Slapper worm targets Linux/Apache servers

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Slapper worm targets Linux/Apache servers

A new worm with distributed denial of service (DDoS) capabilities is targeting open source Apache Web servers and has already caused two US ISPs to close down.

Apache is the most used Web server software in the world, with an installed base of 22 million machines running 67% of active sites, according to Netcraft, which publishes a monthly survey of global Web server security.

The Slapper worm is a modified version of the earlier Scalper worm and can give hackers backdoor access to remote systems according to security experts Internet Security Systems (ISS).

The worm exploits a previously disclosed flaw in the Secure Sockets Layer 2.0 (SSLv2) handshake process and specifically targets servers running Apache with mod_ssl.

Mod_ssl is the Apache Web server interface to OpenSSL, an open source implementation of the Secure Sockets Layer (SSL) and Transport Layer Security (TLS) protocols. The worm targets OpenSSL versions up to and including 0.9.6d and 0.9.7 beta1.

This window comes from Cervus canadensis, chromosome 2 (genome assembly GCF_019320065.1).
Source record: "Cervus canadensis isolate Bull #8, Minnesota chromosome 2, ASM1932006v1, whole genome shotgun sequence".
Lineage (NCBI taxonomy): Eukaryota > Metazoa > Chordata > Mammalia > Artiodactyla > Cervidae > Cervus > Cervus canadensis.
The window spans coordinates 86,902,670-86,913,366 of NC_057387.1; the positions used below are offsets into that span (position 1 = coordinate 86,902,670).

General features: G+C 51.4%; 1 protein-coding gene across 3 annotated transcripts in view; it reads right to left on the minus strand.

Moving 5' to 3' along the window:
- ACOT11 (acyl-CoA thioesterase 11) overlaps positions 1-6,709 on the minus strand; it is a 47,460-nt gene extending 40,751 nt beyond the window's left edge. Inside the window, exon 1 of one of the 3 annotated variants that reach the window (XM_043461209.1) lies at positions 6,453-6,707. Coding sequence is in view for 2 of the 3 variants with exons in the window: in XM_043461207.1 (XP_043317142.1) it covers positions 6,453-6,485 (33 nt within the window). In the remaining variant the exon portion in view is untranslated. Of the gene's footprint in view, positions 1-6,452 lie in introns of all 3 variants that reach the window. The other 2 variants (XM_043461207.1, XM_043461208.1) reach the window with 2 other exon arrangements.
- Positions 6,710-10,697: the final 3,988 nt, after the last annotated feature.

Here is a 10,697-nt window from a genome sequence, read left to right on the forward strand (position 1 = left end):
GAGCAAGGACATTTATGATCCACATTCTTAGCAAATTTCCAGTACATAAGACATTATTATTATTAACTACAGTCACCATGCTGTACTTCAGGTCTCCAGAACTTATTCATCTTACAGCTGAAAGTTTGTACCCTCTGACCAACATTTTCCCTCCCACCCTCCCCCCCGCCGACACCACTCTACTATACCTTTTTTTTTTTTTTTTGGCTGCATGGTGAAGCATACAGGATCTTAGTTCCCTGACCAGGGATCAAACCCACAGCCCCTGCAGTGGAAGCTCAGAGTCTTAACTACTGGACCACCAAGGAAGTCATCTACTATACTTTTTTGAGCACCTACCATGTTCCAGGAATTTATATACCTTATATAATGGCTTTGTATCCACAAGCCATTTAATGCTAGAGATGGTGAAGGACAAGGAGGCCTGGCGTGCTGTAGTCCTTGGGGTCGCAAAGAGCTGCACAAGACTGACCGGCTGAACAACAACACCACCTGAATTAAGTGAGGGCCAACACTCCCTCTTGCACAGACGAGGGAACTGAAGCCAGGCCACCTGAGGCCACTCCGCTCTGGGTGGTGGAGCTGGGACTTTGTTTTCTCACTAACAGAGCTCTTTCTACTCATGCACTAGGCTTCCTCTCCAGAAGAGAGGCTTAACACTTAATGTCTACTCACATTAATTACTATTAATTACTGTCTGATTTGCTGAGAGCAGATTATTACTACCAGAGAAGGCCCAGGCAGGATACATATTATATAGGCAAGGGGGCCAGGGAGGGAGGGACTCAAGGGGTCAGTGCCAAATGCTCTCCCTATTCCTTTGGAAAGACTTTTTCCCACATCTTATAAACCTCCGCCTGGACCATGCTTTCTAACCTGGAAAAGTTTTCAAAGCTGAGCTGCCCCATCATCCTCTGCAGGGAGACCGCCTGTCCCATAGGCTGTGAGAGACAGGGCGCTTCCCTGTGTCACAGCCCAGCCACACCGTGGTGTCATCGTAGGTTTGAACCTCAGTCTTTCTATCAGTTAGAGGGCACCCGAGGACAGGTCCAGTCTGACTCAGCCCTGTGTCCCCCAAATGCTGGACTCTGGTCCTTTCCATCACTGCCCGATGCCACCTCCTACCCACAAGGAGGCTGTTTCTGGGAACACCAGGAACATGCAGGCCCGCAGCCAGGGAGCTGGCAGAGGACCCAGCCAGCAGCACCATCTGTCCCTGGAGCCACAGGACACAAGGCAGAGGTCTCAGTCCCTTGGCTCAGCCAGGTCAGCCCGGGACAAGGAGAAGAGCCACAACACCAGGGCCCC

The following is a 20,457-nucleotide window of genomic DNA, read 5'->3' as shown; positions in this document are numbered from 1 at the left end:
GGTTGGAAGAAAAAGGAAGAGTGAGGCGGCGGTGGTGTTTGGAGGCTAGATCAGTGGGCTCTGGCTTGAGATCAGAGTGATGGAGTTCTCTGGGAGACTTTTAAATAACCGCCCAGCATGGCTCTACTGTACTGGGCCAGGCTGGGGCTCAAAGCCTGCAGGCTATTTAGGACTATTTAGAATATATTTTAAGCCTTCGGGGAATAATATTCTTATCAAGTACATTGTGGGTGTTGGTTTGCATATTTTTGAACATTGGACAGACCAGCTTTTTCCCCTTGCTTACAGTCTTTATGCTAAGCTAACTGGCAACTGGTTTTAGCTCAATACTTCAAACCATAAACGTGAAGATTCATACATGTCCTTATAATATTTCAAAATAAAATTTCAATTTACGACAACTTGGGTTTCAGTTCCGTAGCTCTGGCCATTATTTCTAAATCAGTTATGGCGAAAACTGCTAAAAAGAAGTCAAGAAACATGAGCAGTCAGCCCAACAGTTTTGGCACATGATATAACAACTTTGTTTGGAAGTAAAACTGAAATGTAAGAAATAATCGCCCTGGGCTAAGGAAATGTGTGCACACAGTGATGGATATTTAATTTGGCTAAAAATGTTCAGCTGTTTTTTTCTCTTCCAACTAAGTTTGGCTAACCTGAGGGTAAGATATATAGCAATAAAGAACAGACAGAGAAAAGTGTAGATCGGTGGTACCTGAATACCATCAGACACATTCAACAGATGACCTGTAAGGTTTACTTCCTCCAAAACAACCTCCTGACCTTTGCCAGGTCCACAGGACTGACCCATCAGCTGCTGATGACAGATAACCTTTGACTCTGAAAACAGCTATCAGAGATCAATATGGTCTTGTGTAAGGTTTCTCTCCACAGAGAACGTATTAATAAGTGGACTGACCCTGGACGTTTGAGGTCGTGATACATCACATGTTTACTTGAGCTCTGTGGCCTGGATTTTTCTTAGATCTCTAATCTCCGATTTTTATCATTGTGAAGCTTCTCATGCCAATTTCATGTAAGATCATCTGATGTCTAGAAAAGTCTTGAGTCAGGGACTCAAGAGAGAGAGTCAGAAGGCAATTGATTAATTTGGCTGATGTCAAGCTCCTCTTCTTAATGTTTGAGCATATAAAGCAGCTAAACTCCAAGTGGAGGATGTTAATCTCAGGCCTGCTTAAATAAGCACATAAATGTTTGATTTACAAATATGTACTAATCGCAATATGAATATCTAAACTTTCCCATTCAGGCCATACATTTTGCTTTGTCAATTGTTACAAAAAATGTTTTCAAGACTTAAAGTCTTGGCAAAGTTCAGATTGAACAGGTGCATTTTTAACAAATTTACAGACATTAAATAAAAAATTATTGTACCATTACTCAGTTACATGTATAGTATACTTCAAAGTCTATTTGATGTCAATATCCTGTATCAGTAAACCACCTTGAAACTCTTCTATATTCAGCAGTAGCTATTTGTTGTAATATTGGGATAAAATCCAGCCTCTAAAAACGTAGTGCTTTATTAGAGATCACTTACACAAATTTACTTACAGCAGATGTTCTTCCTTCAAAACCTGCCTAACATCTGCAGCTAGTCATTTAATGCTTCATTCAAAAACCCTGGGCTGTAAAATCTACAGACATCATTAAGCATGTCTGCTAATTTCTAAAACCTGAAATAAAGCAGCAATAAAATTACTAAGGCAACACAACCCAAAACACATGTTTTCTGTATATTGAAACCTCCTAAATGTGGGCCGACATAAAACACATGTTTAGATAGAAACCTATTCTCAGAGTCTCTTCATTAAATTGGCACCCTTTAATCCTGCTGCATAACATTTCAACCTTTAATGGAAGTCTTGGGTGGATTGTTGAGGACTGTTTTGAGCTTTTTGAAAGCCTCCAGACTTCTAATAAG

The Slapper worm exploits a buffer overflow in the SSLv2 handshake process using a malformed client master key. Once an Apache/mod_ssl server with affected OpenSSL versions is infected, the backdoor can be accessed without any authentication. This may lead to third parties using infected hosts to launch future DDoS attacks.

According to ISS, the DDoS capabilities associated with this worm are very powerful and have already been used to attack and disable high-profile targets.

The worm affects most major Linux distributions, including Red Hat, Debian, Mandrake, SuSE and Slackware. Other Unix platforms, as well as Apache with OpenSSL for Windows may also be vulnerable to the OpenSSL vulnerability.

Binary and source code versions of the worm are available and are being actively circulated, which may lead to the development of more powerful variants, ISS said

To prevent attacks by this worm, network administrators should upgrade to the latest 0.9.6g version of OpenSSL, which was created after the SSL vulnerability was first detected in July, ISS added.

Last month Netcraft warned that complacency among Web administrators meant that 75% of Web servers running Apache-SSL, the secure version of the popular open source software, had not been upgraded to fix a serious flaw uncovered in June.

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